Irish Newspaper Archive

  • Funeral of Terence Bellew McManus 10 November 1861

    Terrence Bellew

    10 November 1861 Terence Bellew McManus
    The funeral of Terence Bellew McManus in Dublin on 10 November 1861, when over 100,000 people followed the funeral cortege to Glasnevin proved to be a defining moment in the Fenian movement copper fasting support for the fledgling organisation.

    Born in county Fermanagh in 1811 Terence Bellew MacManus, a member of the Repeal party and the Young Irelanders, took part in the ill-fated 1848 uprising in Ballingarry, county Tipperary. He was sentenced to death for his part in the Rising, but this was later commuted to transportation for life. Sent to Van Diemens Land, Tasmania, McManus escaped two years later and made his way to America, where he remained in San Francisco for the remainder of his life.
    When he died in January 1861 the Fenian Brotherhood in San Francisco seized the moment and decided that McManus should be repatriated to Ireland and plans were put in place for his remains to be brought to Glasnevin cemetery for burial. It was a major coup for the Fenians and allowed them to drum up support all across the USA, Britain and Ireland as the funeral plans were put in place. Despite intense opposition from the Catholic Church in Ireland, the funeral provided the Fenian movement with its first public spectacle.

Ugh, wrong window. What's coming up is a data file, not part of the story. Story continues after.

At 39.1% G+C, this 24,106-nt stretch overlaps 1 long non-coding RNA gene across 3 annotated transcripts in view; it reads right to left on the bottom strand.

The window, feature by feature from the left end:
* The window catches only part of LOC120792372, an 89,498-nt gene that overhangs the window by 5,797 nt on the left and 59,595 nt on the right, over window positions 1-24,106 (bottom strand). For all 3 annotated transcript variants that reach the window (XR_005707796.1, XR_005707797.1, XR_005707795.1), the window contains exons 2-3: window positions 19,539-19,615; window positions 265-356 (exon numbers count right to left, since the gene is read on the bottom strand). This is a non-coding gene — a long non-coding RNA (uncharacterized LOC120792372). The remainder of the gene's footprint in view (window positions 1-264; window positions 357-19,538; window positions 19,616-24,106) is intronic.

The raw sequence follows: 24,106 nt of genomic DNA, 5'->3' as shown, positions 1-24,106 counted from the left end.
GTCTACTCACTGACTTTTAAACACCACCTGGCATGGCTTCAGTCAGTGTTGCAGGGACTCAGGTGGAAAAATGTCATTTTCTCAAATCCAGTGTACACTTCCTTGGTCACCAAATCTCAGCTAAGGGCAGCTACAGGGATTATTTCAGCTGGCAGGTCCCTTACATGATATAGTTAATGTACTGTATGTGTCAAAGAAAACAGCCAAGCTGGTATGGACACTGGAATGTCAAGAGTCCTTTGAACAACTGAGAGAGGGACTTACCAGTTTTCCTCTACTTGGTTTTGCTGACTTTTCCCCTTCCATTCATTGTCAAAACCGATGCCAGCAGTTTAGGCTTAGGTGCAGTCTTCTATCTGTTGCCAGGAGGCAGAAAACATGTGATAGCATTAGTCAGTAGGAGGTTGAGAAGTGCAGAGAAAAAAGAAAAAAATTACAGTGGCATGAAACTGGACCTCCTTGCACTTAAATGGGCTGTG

Archbishop Paul Cullen refused to allow the remains to lie in state in any church in his diocese, except for the funeral mass, so the ceremony took place from the Mechanics Institute on Abbey Street Lower. Passing through the streets of Dublin, thousands of Fenians in uniform paraded past the sites associated with Robert Emmet, Wolfe Tone and Lord Edward Fitzgerald. Described as the ‘greatest spectacle’ ever witnessed in Dublin the funeral had the effect of reawakening nationalist sentiment in Ireland which was said to have been dormant following the devastation of the Great Famine.

    Source newspaper:

    Download below : Connaught Telegraph 13.November.1861 & Kerry Star 16.November.1861:

    Connaught Ranger 13                                                             Connaught Ranger 13


    #history #archives #republican #Bellew #Irish

  • Society of United Irishmen formed in Dublin 09 November 1791

    United Irishmen formed 09.November.1791

    On the 9 November 1791 the Society of United Irishmen was formed in Dublin, having met the previous month in Belfast. Spurred on by Theobold Wolfe Tone’s pamphlet titled, An Argument on Behalf of the Catholics of Ireland, these young radicals proposed three resolutions, which were to guide the new movement forward and which left a lasting impression on generations of Irish men and women.